Advocacy: your rights


We're still researching specifics for individual provinces but these guidelines may help. In general, schools, employers and government services providers have a duty to accommodate under Canadian human rights laws and interpretations/case law. 

School principal and school board: If a school is not following a provincial or territorial policy, you have a right to complain. If there is no policy or you have a problem with the policy, you may find schools that are receptive to your concerns, but most will likely defer to local or provincial health authorities and ministerial guidelines due to the complexity of the issue. Schools are required to follow the school act and ministerial orders and policies in each province. It's a good idea to familiarize yourself with the laws and policies of your province using provincial web sites and, and also local school board policies and by-laws. Issues and concerns may be raised with a teacher, but the school principal, or the school board Superintendent or trustees may be part of the process.

Health authorities and Ministerial complaints and resolution offices: You should ask for copies of policies relating to complex health needs in school and the community, if the are not available online. These policies may be developed by ministries of health, education or other ministries. For example, in BC, the Ministry of Children and Family development develops these policies, but local school boards are responsible for staff resources. Ministries and Health Authorities may have complaints or resolution consultants that can be contacted if there are problems with service delivery.

Provincial Ombudsman and Child Advocacy/Protection offices: can provide additional information and act as an impartial investigator into enquiries and  complaints.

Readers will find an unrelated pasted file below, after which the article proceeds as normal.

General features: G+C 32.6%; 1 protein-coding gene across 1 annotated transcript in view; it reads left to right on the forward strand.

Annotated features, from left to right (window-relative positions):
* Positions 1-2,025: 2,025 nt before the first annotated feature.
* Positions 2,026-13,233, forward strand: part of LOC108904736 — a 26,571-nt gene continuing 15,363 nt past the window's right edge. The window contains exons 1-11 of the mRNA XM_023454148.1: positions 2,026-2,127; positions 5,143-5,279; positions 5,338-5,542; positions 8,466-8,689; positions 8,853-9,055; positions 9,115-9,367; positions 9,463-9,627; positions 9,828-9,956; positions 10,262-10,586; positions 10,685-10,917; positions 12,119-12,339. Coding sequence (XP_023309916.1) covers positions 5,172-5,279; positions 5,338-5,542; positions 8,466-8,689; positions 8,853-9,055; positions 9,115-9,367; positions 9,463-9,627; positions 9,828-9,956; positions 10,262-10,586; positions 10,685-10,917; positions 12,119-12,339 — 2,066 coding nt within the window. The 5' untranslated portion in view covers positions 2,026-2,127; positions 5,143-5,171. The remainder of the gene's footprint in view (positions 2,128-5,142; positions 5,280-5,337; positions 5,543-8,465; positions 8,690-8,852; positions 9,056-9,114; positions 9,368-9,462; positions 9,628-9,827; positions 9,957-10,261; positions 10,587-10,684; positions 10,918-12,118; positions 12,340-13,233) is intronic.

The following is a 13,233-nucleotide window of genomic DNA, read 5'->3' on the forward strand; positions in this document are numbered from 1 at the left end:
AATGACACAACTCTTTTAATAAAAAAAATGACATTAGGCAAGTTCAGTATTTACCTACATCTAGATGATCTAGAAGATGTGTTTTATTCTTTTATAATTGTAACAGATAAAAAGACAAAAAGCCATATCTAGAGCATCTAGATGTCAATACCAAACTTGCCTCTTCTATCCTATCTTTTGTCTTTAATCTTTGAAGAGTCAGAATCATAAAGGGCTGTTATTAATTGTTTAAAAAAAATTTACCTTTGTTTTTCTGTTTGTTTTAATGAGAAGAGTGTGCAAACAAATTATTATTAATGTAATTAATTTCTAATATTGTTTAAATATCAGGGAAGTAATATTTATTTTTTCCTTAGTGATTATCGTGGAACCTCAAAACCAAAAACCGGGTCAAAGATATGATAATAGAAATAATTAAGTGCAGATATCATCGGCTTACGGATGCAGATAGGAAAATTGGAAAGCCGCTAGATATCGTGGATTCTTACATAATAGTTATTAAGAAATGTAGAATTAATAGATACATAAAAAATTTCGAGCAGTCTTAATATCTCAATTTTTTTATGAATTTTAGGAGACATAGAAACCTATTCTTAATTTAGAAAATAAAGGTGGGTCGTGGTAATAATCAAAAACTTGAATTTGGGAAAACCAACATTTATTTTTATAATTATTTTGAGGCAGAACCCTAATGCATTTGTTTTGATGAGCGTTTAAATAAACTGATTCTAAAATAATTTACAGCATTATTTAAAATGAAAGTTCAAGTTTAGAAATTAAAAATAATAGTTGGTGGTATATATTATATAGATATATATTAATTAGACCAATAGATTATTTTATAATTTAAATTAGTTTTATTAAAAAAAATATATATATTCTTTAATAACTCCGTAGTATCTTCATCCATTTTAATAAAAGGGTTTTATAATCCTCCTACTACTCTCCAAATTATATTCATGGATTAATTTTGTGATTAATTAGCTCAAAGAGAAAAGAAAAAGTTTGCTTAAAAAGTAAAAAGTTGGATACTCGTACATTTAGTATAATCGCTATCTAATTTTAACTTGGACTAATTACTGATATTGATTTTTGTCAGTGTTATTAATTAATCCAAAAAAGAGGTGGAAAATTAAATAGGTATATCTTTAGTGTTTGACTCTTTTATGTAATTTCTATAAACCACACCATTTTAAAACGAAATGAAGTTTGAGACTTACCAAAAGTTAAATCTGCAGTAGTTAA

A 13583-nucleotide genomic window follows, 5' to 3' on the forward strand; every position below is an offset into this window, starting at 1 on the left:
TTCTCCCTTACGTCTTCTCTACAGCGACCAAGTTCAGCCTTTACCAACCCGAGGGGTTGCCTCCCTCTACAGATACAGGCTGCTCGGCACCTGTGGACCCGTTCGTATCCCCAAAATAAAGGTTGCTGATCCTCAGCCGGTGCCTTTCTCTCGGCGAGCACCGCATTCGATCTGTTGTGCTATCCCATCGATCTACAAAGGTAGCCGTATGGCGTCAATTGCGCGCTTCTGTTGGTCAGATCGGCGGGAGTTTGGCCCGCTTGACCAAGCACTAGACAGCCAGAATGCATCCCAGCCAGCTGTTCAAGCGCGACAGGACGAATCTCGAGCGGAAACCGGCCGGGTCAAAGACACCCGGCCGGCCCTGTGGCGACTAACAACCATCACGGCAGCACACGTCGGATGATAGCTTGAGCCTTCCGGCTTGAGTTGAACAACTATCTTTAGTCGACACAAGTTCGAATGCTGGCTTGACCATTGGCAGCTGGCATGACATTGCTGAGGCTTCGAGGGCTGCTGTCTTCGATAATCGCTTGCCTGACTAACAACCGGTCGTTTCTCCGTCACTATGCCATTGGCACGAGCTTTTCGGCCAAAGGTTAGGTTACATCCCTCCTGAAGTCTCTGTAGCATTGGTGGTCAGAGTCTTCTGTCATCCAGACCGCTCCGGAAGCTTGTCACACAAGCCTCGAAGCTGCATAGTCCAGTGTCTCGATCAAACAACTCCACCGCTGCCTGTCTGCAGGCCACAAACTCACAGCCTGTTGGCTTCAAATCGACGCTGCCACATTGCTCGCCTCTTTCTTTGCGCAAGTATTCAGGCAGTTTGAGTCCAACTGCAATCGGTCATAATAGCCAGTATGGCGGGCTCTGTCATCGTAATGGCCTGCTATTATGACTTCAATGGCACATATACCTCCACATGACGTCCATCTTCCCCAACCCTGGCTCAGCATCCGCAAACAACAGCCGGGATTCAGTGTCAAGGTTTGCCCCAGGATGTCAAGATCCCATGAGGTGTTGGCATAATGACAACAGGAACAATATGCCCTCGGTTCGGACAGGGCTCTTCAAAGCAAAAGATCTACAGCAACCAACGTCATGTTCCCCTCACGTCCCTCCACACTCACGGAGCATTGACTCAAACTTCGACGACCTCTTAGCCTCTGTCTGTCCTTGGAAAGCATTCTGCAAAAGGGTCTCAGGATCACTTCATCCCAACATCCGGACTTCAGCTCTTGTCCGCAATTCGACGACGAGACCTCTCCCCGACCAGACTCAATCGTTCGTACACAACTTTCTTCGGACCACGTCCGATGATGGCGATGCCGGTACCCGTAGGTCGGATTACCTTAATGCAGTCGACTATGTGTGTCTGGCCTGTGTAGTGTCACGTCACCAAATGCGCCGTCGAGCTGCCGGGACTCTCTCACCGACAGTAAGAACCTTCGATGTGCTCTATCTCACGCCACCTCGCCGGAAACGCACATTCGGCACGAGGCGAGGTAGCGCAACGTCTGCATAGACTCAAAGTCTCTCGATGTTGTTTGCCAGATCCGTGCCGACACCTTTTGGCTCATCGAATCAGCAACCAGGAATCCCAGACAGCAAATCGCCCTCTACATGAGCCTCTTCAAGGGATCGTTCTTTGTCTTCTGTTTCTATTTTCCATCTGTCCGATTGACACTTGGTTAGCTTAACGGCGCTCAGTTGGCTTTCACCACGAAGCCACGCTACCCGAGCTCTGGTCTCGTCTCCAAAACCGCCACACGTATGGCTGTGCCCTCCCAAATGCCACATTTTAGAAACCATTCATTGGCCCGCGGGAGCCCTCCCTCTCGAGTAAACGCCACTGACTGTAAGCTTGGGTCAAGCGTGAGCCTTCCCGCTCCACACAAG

Human rights commission/tribunal:
all provinces and territories have a human rights commission or tribunal that can accept complaints and either mediate or adjudicate a human rights complaint. 


We would like to see insulin administration via injection or pump, insulin dosing, and insulin pump management as services delegated by BC Nursing Support Services. We've been informed by Ministry of Children and Family Development that a pilot project is underway in the Vancouver Island Region involving a family, VIHA, Nursing Support Services, the school and the diabetes clinic. We look forward to this becoming the standard of care for children with diabetes in the province.

BC Ministry of Children and Family Development - complaints process

Representative for Children and Youth - mandate to improve services and outcomes for children in B.C. through advocacy, accountability and review

School Board - the school has a duty to accommodate a disability under Canadian human rights law.

BC School Act - Ministerial Orders - Support Services for Schools - M149/89

5. (1) If complex health procedures are carried out in schools, the board shall ensure that staff designated to carry out these procedures have been trained, and are supervised, by appropriate health professionals.

BC Human Rights Tribunal

BC Human Rights Coalition - advice, and one can apply for representation after a complaint has been filed with and accepted by the BC Human Rights Tribunal.

New Brunswick
New Brunswick may have the most comprehensive policies supporting the rights of children with diabetes in all aspects of their diabetes care, including insulin and insulin pumps.

You should be familiar with New Brunswick Education Policy 704 and related documents such as the Handbook for Type 1 Diabetes Management in Schools.

Nova Scotia
Nova Scotia has released updated guidelines for Type 1 diabetes. Unfortunately the guidelines fall short: they do not assist students who can't self-administer insulin : "Daily routine administration of insulin injections at school is the parent’s responsibility if the student is unable to self-administer insulin."


Support Ontario Bill 5:

School Health Services Support